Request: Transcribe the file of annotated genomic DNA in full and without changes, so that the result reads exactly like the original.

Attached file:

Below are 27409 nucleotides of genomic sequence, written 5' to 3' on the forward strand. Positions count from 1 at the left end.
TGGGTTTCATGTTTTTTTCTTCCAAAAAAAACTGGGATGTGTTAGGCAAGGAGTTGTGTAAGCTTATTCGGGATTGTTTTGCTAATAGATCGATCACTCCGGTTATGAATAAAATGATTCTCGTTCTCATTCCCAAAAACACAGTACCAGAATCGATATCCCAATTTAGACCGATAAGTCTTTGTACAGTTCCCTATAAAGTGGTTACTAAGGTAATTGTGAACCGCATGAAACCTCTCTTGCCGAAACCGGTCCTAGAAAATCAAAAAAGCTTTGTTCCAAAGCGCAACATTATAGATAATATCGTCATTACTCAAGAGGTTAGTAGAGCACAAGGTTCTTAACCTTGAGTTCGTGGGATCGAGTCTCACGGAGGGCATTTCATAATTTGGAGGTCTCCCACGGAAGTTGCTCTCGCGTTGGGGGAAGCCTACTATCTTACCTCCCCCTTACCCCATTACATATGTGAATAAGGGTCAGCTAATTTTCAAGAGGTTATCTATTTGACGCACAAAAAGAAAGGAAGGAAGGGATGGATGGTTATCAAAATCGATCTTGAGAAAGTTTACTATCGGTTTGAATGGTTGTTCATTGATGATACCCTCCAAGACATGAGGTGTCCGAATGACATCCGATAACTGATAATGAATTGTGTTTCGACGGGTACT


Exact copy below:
Below are 27409 nucleotides of genomic sequence, written 5' to 3' on the forward strand. Positions count from 1 at the left end.
TGGGTTTCATGTTTTTTTCTTCCAAAAAAAACTGGGATGTGTTAGGCAAGGAGTTGTGTAAGCTTATTCGGGATTGTTTTGCTAATAGATCGATCACTCCGGTTATGAATAAAATGATTCTCGTTCTCATTCCCAAAAACACAGTACCAGAATCGATATCCCAATTTAGACCGATAAGTCTTTGTACAGTTCCCTATAAAGTGGTTACTAAGGTAATTGTGAACCGCATGAAACCTCTCTTGCCGAAACCGGTCCTAGAAAATCAAAAAAGCTTTGTTCCAAAGCGCAACATTATAGATAATATCGTCATTACTCAAGAGGTTAGTAGAGCACAAGGTTCTTAACCTTGAGTTCGTGGGATCGAGTCTCACGGAGGGCATTTCATAATTTGGAGGTCTCCCACGGAAGTTGCTCTCGCGTTGGGGGAAGCCTACTATCTTACCTCCCCCTTACCCCATTACATATGTGAATAAGGGTCAGCTAATTTTCAAGAGGTTATCTATTTGACGCACAAAAAGAAAGGAAGGAAGGGATGGATGGTTATCAAAATCGATCTTGAGAAAGTTTACTATCGGTTTGAATGGTTGTTCATTGATGATACCCTCCAAGACATGAGGTGTCCGAATGACATCCGATAACTGATAATGAATTGTGTTTCGACGGGTACT